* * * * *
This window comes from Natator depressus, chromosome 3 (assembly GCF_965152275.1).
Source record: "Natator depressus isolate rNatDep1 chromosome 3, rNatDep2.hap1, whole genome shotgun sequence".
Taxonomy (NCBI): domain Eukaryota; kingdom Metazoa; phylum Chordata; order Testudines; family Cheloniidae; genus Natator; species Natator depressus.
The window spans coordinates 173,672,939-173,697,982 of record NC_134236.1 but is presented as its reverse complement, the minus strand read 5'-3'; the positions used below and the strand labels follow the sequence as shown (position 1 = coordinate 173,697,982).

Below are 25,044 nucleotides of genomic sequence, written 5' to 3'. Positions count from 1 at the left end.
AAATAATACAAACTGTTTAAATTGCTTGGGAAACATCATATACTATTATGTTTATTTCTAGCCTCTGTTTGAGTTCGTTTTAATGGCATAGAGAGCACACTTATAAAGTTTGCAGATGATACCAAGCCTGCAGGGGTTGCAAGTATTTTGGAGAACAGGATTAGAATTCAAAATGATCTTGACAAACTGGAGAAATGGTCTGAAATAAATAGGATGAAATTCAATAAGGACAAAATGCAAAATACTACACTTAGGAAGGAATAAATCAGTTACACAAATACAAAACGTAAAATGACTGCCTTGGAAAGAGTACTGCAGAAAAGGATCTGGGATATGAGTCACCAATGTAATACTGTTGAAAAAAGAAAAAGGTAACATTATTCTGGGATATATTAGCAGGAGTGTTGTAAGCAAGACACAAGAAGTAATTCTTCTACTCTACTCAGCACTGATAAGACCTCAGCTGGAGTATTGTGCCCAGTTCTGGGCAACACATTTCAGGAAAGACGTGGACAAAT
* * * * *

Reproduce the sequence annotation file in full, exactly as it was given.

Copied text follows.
This window comes from Natator depressus, chromosome 3 (assembly GCF_965152275.1).
Source record: "Natator depressus isolate rNatDep1 chromosome 3, rNatDep2.hap1, whole genome shotgun sequence".
Taxonomy (NCBI): domain Eukaryota; kingdom Metazoa; phylum Chordata; order Testudines; family Cheloniidae; genus Natator; species Natator depressus.
The window spans coordinates 173,672,939-173,697,982 of record NC_134236.1 but is presented as its reverse complement, the minus strand read 5'-3'; the positions used below and the strand labels follow the sequence as shown (position 1 = coordinate 173,697,982).

Below are 25,044 nucleotides of genomic sequence, written 5' to 3'. Positions count from 1 at the left end.
AAATAATACAAACTGTTTAAATTGCTTGGGAAACATCATATACTATTATGTTTATTTCTAGCCTCTGTTTGAGTTCGTTTTAATGGCATAGAGAGCACACTTATAAAGTTTGCAGATGATACCAAGCCTGCAGGGGTTGCAAGTATTTTGGAGAACAGGATTAGAATTCAAAATGATCTTGACAAACTGGAGAAATGGTCTGAAATAAATAGGATGAAATTCAATAAGGACAAAATGCAAAATACTACACTTAGGAAGGAATAAATCAGTTACACAAATACAAAACGTAAAATGACTGCCTTGGAAAGAGTACTGCAGAAAAGGATCTGGGATATGAGTCACCAATGTAATACTGTTGAAAAAAGAAAAAGGTAACATTATTCTGGGATATATTAGCAGGAGTGTTGTAAGCAAGACACAAGAAGTAATTCTTCTACTCTACTCAGCACTGATAAGACCTCAGCTGGAGTATTGTGCCCAGTTCTGGGCAACACATTTCAGGAAAGACGTGGACAAAT